Area: FATA, Pakistan.
The fifteen year old boy makes it home, sweating, grunting, bruises over his body, climbing rocks, falling, flailing. The explosions, echoing in his ears.
His house is not where it should be; in it's place is a rubble of bricks. His father, mother, sister and brothers lie dead.
He isn't alone. Other houses in his village are razed to the ground.
He hears the drone of a plane overhead. Still in grief, the bomb hits not far from where he sits. He is thrown into the air, sails like a feather, and finds his arm broken, blood over his face.
He struggles to join the steady stream of people rushing from their homes; the bootmaker, the vegetable seller, the farmer and their families, his cousins and aunts. He doesn't know who and when, but someone lifts him before he falls unconscious.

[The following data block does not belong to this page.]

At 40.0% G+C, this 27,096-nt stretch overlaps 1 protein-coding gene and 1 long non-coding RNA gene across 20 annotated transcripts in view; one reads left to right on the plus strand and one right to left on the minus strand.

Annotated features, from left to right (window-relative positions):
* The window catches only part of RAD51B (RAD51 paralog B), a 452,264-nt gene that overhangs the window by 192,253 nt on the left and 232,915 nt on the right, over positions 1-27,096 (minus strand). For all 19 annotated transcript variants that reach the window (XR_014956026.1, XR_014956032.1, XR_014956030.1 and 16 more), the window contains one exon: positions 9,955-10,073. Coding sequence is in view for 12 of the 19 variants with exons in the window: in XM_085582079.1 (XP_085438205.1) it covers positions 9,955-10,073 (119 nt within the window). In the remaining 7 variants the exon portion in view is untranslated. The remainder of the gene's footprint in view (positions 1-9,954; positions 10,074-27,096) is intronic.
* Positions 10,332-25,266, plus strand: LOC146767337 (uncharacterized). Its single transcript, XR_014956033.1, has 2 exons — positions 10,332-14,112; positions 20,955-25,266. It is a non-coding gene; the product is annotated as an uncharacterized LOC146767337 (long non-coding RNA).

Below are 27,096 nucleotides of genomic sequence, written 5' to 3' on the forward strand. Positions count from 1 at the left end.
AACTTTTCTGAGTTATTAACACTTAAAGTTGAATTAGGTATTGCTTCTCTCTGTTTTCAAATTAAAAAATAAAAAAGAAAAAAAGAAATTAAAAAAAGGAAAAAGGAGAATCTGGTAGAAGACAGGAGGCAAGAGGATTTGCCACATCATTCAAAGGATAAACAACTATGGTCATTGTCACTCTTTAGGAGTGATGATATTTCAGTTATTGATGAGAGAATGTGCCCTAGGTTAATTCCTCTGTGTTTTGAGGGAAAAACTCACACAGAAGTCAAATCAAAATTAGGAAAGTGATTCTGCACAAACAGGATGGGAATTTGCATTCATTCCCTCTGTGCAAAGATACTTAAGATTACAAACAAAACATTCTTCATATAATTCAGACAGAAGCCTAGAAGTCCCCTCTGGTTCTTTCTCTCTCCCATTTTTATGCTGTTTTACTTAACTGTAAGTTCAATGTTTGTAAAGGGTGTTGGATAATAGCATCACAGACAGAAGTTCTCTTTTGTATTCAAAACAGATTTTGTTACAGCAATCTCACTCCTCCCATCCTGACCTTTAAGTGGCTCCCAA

He makes it to a refugee camp bereft of real support.
I ask him, days later, his vacant eyes staring at the sky: What happened?
He tells me his story.
I ask him, who did it, whose plane was it, who killed his family? I feel sympathy, sorrow at his loss.
He doesn't know. It could be the American drones, or the Pakistan Army. Both have been bombing the area. This was the first time they hit their village.
What will he do? A writer's mind always teasing, always searching a for a glimpse of a story.
He says: Revenge.
I ask from whom? I am a sadist, I shall learn later.
From the Americans, from the Pakistanis who killed his family -- Then he pauses, thinks and says, --America, is too far. But I can reach Islamabad -- it's only a few hours.
I stay quiet. I have just met my first suicide bomber. And he is targeting my home.